National Geographic : 1969 Jul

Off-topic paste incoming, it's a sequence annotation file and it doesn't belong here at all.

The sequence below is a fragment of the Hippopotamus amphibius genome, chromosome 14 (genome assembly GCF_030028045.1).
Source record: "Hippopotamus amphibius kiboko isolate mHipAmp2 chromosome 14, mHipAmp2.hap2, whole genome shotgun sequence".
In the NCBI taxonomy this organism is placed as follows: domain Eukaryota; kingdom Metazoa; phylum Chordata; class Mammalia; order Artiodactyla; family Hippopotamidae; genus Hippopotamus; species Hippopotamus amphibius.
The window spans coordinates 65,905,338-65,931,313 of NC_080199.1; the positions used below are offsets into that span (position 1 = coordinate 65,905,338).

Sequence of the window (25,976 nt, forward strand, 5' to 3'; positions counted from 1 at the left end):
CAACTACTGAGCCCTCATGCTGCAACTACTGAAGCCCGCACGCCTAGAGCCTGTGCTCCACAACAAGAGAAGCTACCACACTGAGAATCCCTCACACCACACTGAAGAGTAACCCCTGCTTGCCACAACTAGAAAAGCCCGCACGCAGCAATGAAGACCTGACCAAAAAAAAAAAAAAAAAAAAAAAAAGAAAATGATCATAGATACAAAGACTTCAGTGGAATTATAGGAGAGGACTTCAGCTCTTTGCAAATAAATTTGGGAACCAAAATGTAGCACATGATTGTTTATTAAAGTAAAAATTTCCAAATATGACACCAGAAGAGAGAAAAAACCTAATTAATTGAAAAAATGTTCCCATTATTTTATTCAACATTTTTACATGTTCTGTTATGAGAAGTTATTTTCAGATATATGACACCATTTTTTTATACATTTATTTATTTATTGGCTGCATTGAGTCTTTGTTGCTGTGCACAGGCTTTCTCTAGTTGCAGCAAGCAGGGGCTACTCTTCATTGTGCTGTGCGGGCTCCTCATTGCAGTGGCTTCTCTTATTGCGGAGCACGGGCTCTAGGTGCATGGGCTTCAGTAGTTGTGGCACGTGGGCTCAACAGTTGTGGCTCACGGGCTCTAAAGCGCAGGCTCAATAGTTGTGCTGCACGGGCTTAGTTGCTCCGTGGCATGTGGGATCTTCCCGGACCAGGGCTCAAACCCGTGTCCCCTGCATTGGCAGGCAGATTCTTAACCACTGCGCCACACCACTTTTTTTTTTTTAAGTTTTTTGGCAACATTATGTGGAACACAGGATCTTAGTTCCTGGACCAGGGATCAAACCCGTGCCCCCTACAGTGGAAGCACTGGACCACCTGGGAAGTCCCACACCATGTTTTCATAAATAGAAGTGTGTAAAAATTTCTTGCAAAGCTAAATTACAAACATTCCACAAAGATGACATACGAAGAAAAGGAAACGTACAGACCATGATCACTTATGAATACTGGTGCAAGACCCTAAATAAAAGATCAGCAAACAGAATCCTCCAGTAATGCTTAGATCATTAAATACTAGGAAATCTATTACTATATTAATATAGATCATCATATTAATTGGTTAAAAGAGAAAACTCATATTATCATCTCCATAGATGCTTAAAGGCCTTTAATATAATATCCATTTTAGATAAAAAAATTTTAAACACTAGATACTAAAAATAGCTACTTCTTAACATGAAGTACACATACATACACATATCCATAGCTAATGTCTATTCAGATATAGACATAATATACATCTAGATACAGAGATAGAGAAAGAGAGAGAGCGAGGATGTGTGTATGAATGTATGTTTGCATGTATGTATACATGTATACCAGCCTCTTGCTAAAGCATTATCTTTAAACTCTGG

Gaily garbed quartet, in the traditional male costume of Appenzell, stage an im promptu concert of singing and yodeling as they cele brate theAlpabfahrt,the late summer descent of cattle and herders from high Alpine pastures to their farms thou sands of feet below. King-size cowbell, borne by a lead animal, announces the herd's return with its deep tolling. Embroidery and a decorative metal plate adorn the leather strap. One of the men smokes a Lindau erli, a topsy-turvy pipe with a trapdoor on the bowl to prevent spilling. created the world in six days and on the seventh-just for fun-he made Appenzell." I believe it! Appenzell is one of the last areas in Switzer land where most people still work the land. Despite their pastoral image, only one Swiss in ten is a full-time farmer. Even here, with winter a few snowflakes away, many families would be turning to seasonal work at small embroidery factories in town. Country Famed for Craftsmanship Skills built up in cottage industries and small factories formed the framework of Swiss industry. With scant coal, iron, and other metals, the Swiss learned early in the game to apply a maximum of ingenuity to a minimum of raw materials. Craftsmen began building clocks and watches in Geneva more than 400 years ago, and by the early 1700's the industry had spread throughout the Jura Mountains. De spite the trend toward mergers and mass pro duction, many of Switzerland's 515 watch assembling plants are small and scattered. Today they produce some 67,000,000 watches a year-almost half the world's total. I visited one of the newest factories, the Rolex headquarters in Geneva (page 102). When Rolex began selling wrist watches just after the turn of the century, few of its com petitors worried. After all, what man would give up his cherished pocket watch for a "bracelet"? But history proved Rolex was right. Later it introduced the first waterproof wrist watch and the first practical rotor self-winder. "Accuracy, not quantity, has always been our first concern," said Rene Jeanneret, a director of the firm. "Less than 1 percent of all Swiss watches come from our factory, yet we make nearly 40 percent of the chronom eters-the fussy breed of timepieces built to observatory standards. To maintain consist ently high standards, we still do a lot of our most exacting work by hand." Upstairs I peeked into one of the hospital like work rooms. The sign on the door read Pieces Compliquees. Department head Roger Fallet was using complex electronic equip ment to check a new wrist stopwatch. "It takes a great deal of patient work to assemble the 300 parts of this watch-and many days to regulate the movement," Mon sieur Fallet explained. "We're constantly working to the limit of the materials-to the nearest 1/25,000 of an inch." Even on assembly lines there is no com promise with precision. At the Omega factory in Bienne I was fascinated by a room that held 200 automatic lathes. I watched one for several minutes. It whirred and clicked and pumped oil-but nothing happened. "You must look closely," explained Henri Ziircher, one of the expert machinists. He reached a finger into the oil stream, caught an almost invisible speck, and set it under an inspection microscope for me.